I am struck by the failure, in the fire-lighting scenario, to acknowledge or endorse the players action by the GM, and then subsequently treating it as if it had happened.  I would at least have said either "ok" or "what? why?" in response to the player's stated intent to start a fire.  That should have been resolved right away, confirmed publicly as having entered the SIS or not.  Neither acknowledging nor rejecting this action left it indeterminate.

Different descriptions of the same event can also be given to different players.  If a game has a Perception-type stat this is something I make a point of knowing, and sometimes give differing descriptions accordingly, or add an element that the high Per character notices and the others do not.  This at least brings the issue of varying IS's into the open and reminds everyone that such divergence is possible.
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Hans
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« Reply #19 on: January 31, 2008, 07:34:41 AM »

And although I sort of backtracked from the example as representative of the phenomenon, one character lighting a room on fire while everyone else just stands around talking, that's an objectively disjointed narrative.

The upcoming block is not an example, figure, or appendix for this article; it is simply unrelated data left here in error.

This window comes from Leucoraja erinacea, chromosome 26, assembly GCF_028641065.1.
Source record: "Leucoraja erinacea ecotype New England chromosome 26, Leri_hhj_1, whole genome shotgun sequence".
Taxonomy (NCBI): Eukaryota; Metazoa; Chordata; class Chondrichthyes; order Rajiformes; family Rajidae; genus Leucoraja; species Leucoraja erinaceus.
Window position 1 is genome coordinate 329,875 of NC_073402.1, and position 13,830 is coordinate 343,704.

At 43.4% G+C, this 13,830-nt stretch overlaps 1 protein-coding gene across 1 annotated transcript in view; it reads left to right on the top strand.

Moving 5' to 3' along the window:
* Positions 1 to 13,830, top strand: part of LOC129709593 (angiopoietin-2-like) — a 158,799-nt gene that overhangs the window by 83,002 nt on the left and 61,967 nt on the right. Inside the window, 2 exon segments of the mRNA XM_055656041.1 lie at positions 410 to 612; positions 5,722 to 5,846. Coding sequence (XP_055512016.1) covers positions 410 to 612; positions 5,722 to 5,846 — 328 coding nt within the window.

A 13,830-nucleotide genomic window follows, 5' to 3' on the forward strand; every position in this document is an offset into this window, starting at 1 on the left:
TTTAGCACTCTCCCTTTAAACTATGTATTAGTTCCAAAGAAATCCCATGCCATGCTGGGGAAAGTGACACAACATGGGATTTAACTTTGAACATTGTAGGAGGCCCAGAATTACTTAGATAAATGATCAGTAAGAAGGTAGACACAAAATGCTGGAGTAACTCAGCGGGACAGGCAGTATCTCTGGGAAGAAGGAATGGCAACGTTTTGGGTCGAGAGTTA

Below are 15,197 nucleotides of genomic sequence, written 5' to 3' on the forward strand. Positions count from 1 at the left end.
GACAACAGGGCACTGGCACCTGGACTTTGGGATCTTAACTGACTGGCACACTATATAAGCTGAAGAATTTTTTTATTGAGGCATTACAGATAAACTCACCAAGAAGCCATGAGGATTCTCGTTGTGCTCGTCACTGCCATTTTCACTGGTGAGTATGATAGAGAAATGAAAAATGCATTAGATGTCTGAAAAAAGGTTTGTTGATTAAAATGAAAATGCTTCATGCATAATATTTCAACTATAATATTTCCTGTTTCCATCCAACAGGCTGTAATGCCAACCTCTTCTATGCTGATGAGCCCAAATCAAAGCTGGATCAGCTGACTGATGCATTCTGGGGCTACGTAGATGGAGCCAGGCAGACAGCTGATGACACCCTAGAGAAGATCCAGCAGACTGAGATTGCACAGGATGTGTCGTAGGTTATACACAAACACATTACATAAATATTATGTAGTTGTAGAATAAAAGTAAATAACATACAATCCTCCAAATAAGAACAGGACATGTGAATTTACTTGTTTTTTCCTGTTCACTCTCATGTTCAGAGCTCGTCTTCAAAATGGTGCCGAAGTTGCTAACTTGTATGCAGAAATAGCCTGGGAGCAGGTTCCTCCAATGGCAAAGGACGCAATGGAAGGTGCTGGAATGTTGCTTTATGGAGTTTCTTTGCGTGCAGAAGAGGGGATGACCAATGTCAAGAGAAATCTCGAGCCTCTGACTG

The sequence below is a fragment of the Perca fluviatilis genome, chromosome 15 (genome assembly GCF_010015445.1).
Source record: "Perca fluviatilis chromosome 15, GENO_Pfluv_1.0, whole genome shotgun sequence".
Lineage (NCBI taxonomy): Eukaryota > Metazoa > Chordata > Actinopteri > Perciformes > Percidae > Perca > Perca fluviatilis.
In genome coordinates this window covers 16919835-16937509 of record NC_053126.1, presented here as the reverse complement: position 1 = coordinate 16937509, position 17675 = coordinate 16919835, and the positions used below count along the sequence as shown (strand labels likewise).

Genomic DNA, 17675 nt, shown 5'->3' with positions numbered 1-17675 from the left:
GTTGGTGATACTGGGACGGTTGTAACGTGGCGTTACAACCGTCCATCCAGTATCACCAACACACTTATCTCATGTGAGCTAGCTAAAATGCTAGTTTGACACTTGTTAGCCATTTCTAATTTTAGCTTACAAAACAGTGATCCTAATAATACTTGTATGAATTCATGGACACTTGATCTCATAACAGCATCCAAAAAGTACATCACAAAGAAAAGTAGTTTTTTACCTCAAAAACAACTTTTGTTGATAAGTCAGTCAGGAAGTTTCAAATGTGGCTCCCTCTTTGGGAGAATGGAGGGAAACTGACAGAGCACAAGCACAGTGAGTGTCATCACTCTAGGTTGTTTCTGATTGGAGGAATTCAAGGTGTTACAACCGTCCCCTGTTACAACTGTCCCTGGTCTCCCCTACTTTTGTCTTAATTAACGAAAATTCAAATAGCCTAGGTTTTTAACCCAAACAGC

Picture a film.  The main focus of the camera is a tense, dramatic conflict, a standoff between two opposing forces.  But, what's this, in the background, what is that crazy kid doing?  Oh crap, that crazy kid, he's going to ruin everything, he's lighting the Lieutennants liquor on fire!  The camera now begins to zip back and forth between these two bits; tense standoff, crazy kid enjoying the fire.  Why is that kid doing that?  As an audience member, you'll be thinking to yourself, why the heck did the scriptwriter put this in?  And then, the tense standoff ends abruptly, the Lieutennant says, "Let's drink on it!" turns and finds all his liquour burning in a corner and starts swearing like Yosemite Sam.  "Ah", you say to yoursefl, "Now I see what the scriptwriter had in mind, the thing I thought was a tense standoff was really just a long set up for a joke with a rather silly punchline.  Eh, Not what I would have done."